Week 3 of our new season and we turned to the talents from our own club. There were 27 members all eagerly waiting to be entertained! They were not disappointed.

First up was Alan Hillen, a very competent photographer, both behind the lens and in the workings of Photoshop. He demonstrated in real time how to go about muting down a background, whilst keeping the foreground containing the main subject sharp and distinct. He used a photograph of 2 wolves that he had taken at Wild Ireland. After a few tweaks in Camera Raw he opened the file in Photoshop and created 3 layers. He selected out the wolves and then on another of the layers he used it to blur the background. He combined the two and compared it with the original. Hey presto –a much more pleasing image. He still wasn’t finished. Another layer was created and he opened up the Nik Collection and went into Silver FX Pro where he did a few more tweaks, darkening the edge and adjusting the brilliance and warmth. The image was flattened once again and we were left with an image that really jumped out at you. Just to finish off he added a white border and his signature. Easy peasy!! I’m very glad that we videoed the presentation, so when we get the link I will be able to go over what he did again (and again....)

After our customary break next up was Claire Russell with her presentation “Cack handed Photography” In it she clearly demonstrated how easy it was for things to go wrong. Ideas that didn’t quite turn out as she had expected, equipment she didn’t know how to use. Even when she thought about composition, Backgrounds and the weather, she still managed to come up with images that seemed to ignore all her considerations.

What I noticed from many of the images on display, that a lot of them were very similar to ones that I have on my computer, and I suspect that other can say the same. Her light hearted presentation certainly struck a chord with me.

It was an evening of two halves, but both were equally enjoyable for different reasons. Our thanks and gratitude goes to our two contributors and we keenly look forward to our next Members Evening.


Notes for Friday 11 September 2020
Tribute to Paul Hanley by Ross McKelvey

If you were unable to log in to our Zoom meeting on Friday night past, you missed a great evening.

It was our tribute to Paul Hanley by our good friend Ross McKelvey of Catchlight CC. There was a good turnout and many of Paul’s friends and colleagues from other camera clubs also tuned in. Ross had broken his tribute into different themes.

All the images from the various genres displayed careful composition, simplicity, symmetry and captured at just the right moment. His careful use of contrasting colours made many of his images come alive. We were treated to over 100 of Paul’s images from portraiture, through shapes and patterns to symmetry and reflection. His images of spirals (staircases) clearly demonstrated his eye for a good picture, whilst at the same time capturing it in an innovative and different way.

The way that used symmetry in many of his architectural shots demonstrated his clever use of squares, rectangles and lines. The lone figure, just in the right spot was a recurring theme and we were told that he would wait and wait until a person was in the right place before pressing the shutter.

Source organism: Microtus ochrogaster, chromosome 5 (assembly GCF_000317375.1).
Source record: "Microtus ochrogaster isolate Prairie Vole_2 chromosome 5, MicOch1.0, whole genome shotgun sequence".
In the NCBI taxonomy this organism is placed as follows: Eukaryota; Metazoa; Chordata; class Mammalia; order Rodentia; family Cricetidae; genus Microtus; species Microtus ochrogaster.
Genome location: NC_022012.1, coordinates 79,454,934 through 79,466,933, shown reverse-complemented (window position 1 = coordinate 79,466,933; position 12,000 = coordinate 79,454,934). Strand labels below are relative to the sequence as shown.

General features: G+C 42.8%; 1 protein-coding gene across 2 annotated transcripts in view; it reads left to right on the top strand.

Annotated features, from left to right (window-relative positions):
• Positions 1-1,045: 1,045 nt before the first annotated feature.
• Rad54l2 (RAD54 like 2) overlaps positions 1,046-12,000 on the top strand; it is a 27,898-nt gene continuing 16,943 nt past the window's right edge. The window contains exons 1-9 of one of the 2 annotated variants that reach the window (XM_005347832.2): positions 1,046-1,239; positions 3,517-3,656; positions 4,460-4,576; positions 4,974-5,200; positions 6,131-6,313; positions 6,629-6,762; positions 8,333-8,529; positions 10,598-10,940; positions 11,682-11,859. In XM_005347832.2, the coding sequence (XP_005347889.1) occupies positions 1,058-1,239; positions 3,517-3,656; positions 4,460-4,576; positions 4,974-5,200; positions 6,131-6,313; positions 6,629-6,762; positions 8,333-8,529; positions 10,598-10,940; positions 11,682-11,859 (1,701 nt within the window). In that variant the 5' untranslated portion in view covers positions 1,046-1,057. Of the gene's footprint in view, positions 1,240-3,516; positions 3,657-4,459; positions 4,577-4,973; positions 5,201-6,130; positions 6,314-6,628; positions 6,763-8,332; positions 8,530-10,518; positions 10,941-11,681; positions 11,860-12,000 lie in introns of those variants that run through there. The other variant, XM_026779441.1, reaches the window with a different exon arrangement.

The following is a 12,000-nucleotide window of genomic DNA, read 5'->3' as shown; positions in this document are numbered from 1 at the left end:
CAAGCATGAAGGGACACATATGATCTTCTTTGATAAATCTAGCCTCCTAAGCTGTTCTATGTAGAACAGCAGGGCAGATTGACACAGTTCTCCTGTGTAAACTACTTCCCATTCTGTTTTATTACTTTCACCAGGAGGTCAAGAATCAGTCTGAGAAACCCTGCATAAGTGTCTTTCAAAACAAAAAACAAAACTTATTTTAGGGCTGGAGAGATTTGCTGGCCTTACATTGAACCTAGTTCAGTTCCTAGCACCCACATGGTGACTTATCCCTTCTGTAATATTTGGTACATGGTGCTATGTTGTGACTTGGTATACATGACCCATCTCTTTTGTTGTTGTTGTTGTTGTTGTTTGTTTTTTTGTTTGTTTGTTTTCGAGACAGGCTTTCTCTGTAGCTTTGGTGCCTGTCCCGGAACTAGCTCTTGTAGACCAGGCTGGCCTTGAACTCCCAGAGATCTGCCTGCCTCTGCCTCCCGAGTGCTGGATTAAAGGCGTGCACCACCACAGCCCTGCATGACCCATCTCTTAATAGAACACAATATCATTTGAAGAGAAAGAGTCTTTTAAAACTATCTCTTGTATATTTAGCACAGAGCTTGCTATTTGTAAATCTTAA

Ross’s presentation was indeed a fitting testament to a great photographer who had a keen eye and was prepared to work to achieve the picture that he held in his mind.

Paul’s untimely death has robbed us of a friend and colleague, but he has left behind a legacy of work which will be available for us all for years to come.


Notes for Friday 4 September 2020
Opening Night of New Season

Friday night was the first night of our new session – in fact it is our 60th Anniversary this year. From a first meeting in the Table Tennis Rooms of Robert Street in Newtownards via premises in Movilla Street and in Frederick Street to our current (and wholly owned) premises off Circular Road, we have gone from strength to strength and had many successes along the way.

Of course Covid19 meant that we cannot meet in our premises so we have prepared an exciting and interesting programme that will be delivered over the Internet via Zoom. At our first meeting the committee shared in what we hope to do in this coming year. We had the Treasurer explaining the various ways to renew your membership (or, become a new member). The Programme Secretary explained how we were able to create a diverse programme by utilising speakers from the PAGB, giving their lectures over Zoom. She also highlighted a couple of what she felt were to be highly recommended speakers.

Then it was the turn of our Competition Secretary to explain how the competitions would run this year. The NIPA Club Competition would be run as a PDI only with the two sections (General and Advanced) and the three categories, colour, Mono and PDIs. If your colour or Mono PDI achieved a Star at the adjudication then NIPA would be asking for a print of the image to be used in the NIPA exhibition at the end of the season.

We were then treated to a viewing of a wide selection of images that the club produced last year, with a commentary by Leslie Armour.

There was a good turnout for our first meeting and we look forward to more old members and new members joining us in the coming weeks.